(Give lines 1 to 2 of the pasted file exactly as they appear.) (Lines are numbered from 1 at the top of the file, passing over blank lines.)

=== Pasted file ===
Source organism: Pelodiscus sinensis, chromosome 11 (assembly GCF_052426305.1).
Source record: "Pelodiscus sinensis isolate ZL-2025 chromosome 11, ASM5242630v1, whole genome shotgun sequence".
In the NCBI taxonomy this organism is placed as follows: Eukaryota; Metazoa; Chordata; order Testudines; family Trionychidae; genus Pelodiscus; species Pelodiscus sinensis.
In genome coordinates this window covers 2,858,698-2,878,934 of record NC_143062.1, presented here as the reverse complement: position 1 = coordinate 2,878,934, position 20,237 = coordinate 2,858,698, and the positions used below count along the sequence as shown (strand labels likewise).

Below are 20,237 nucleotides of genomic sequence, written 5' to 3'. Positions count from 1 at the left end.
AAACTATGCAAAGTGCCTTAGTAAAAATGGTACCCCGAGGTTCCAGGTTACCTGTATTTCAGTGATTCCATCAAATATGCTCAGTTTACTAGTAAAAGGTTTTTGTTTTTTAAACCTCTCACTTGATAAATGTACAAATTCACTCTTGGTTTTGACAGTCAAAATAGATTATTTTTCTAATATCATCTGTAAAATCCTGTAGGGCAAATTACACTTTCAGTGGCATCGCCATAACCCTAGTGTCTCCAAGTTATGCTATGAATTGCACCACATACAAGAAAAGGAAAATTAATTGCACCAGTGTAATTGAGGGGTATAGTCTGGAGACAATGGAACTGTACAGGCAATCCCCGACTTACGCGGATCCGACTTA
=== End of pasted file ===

Source organism: Pelodiscus sinensis, chromosome 11 (assembly GCF_052426305.1).
Source record: "Pelodiscus sinensis isolate ZL-2025 chromosome 11, ASM5242630v1, whole genome shotgun sequence".